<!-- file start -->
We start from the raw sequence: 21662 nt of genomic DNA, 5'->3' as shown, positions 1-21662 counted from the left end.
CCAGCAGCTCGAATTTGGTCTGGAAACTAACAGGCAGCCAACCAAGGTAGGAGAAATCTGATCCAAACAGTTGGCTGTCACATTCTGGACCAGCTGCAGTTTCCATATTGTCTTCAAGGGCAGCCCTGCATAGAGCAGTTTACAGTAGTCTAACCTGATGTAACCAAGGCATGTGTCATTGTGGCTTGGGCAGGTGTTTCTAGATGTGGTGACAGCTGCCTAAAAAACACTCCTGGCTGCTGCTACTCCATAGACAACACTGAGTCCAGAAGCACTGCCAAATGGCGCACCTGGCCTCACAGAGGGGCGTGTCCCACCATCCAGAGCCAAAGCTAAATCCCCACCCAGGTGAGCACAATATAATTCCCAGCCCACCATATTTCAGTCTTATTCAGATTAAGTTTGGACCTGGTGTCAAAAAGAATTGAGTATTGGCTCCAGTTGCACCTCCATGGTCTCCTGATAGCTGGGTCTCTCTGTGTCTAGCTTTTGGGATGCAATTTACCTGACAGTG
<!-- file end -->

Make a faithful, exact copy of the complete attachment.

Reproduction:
We start from the raw sequence: 21662 nt of genomic DNA, 5'->3' as shown, positions 1-21662 counted from the left end.
CCAGCAGCTCGAATTTGGTCTGGAAACTAACAGGCAGCCAACCAAGGTAGGAGAAATCTGATCCAAACAGTTGGCTGTCACATTCTGGACCAGCTGCAGTTTCCATATTGTCTTCAAGGGCAGCCCTGCATAGAGCAGTTTACAGTAGTCTAACCTGATGTAACCAAGGCATGTGTCATTGTGGCTTGGGCAGGTGTTTCTAGATGTGGTGACAGCTGCCTAAAAAACACTCCTGGCTGCTGCTACTCCATAGACAACACTGAGTCCAGAAGCACTGCCAAATGGCGCACCTGGCCTCACAGAGGGGCGTGTCCCACCATCCAGAGCCAAAGCTAAATCCCCACCCAGGTGAGCACAATATAATTCCCAGCCCACCATATTTCAGTCTTATTCAGATTAAGTTTGGACCTGGTGTCAAAAAGAATTGAGTATTGGCTCCAGTTGCACCTCCATGGTCTCCTGATAGCTGGGTCTCTCTGTGTCTAGCTTTTGGGATGCAATTTACCTGACAGTG